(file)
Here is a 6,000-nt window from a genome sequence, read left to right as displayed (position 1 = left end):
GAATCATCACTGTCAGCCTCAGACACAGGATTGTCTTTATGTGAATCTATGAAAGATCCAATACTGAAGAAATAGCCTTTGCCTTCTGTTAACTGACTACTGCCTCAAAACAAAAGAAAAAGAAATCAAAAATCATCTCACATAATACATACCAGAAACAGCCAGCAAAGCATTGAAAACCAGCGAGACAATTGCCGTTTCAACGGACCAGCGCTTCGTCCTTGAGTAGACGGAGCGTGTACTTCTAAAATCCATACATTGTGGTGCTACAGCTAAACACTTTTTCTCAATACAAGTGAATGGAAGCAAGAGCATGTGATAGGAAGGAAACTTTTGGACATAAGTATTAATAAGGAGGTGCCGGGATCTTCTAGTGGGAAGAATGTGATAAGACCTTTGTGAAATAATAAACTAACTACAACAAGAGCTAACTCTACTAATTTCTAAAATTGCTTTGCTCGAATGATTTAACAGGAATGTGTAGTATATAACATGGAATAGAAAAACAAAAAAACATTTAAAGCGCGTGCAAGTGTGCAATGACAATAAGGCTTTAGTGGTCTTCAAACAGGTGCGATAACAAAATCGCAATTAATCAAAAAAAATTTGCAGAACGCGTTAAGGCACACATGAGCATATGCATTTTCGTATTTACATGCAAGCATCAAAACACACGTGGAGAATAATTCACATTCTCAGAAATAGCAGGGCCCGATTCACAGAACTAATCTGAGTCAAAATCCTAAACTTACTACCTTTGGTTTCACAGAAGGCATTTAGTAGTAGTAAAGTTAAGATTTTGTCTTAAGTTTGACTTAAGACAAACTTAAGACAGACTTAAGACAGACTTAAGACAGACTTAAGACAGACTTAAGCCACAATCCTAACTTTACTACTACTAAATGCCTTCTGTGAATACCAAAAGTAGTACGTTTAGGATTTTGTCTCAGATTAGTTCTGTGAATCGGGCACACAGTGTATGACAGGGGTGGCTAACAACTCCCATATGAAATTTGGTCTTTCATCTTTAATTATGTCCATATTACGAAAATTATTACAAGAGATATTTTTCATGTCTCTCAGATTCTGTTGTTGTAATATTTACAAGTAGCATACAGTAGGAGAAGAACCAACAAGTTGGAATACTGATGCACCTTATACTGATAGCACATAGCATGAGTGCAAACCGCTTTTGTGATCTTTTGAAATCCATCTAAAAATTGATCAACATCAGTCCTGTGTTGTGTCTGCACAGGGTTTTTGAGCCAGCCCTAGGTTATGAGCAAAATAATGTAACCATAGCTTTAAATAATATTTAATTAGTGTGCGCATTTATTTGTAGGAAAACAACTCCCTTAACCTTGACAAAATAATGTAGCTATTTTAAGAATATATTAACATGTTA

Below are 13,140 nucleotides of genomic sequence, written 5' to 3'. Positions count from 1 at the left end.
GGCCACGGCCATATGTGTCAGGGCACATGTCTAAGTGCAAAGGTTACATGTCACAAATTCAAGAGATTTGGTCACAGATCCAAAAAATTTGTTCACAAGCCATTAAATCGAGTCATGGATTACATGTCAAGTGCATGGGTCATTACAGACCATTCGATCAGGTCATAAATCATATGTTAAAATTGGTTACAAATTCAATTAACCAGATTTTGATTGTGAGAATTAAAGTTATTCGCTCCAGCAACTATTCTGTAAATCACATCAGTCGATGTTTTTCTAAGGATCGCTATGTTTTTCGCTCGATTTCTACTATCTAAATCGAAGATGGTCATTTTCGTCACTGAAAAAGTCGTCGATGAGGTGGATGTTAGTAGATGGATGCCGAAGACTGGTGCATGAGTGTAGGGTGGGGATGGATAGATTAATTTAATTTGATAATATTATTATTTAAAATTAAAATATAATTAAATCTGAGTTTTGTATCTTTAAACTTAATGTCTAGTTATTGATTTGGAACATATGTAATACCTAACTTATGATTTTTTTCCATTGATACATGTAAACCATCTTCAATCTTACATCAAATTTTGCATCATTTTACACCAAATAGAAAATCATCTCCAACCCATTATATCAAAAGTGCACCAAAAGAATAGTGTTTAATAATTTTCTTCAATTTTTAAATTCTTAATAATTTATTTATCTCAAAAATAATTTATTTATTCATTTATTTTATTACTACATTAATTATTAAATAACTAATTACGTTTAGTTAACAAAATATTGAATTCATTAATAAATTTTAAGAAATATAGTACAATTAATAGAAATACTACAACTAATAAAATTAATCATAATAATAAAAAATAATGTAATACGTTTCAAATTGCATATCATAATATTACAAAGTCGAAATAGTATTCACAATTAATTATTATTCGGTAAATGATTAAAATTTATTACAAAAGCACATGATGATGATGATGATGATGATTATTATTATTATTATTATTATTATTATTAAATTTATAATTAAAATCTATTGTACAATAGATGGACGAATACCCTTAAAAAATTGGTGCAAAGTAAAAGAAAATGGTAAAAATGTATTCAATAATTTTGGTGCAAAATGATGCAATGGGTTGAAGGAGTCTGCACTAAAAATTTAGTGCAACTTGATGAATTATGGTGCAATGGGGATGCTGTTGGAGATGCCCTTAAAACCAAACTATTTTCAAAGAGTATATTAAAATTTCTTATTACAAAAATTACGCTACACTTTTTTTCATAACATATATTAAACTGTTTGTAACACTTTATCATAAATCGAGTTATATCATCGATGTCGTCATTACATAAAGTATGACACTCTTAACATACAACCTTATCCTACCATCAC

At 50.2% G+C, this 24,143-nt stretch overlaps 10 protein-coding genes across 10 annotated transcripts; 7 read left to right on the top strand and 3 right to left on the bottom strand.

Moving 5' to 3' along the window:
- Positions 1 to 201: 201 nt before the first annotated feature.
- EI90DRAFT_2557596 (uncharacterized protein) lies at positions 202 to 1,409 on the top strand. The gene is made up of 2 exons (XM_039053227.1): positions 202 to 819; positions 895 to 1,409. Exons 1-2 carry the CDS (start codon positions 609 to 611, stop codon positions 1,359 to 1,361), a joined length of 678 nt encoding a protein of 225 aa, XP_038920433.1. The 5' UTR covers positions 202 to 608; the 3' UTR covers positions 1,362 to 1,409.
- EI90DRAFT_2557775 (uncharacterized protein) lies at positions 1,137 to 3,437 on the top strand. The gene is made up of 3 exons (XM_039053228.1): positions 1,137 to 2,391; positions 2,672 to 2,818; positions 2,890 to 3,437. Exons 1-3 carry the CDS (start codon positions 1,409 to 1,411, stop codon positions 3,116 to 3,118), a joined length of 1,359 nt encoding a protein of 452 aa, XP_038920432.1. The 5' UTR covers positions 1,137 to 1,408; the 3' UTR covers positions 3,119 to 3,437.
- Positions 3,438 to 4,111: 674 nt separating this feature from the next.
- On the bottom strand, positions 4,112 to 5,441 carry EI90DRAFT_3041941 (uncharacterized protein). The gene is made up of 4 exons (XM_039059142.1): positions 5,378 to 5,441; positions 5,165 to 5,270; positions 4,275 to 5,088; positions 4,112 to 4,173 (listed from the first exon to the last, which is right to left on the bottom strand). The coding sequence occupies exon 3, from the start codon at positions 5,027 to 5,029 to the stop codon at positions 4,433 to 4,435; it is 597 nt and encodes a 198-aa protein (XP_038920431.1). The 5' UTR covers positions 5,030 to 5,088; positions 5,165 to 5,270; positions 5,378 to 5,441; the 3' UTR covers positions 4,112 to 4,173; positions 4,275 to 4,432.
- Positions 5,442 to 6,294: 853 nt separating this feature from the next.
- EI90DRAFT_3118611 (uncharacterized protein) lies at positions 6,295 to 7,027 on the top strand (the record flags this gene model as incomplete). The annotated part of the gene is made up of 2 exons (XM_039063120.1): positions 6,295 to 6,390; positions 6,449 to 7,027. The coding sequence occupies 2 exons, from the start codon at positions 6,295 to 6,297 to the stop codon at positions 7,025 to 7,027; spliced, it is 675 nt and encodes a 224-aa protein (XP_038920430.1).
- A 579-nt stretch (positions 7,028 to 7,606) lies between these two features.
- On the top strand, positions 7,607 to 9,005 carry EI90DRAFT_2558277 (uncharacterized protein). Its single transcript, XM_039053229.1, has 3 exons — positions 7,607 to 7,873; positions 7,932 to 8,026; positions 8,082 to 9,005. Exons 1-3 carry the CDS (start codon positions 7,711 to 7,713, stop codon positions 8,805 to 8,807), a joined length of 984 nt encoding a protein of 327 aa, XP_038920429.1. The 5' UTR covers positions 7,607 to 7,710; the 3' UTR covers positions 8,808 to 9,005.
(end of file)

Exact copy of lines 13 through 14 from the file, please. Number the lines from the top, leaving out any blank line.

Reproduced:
- EI90DRAFT_3118611 (uncharacterized protein) lies at positions 6,295 to 7,027 on the top strand (the record flags this gene model as incomplete). The annotated part of the gene is made up of 2 exons (XM_039063120.1): positions 6,295 to 6,390; positions 6,449 to 7,027. The coding sequence occupies 2 exons, from the start codon at positions 6,295 to 6,297 to the stop codon at positions 7,025 to 7,027; spliced, it is 675 nt and encodes a 224-aa protein (XP_038920430.1).
- A 579-nt stretch (positions 7,028 to 7,606) lies between these two features.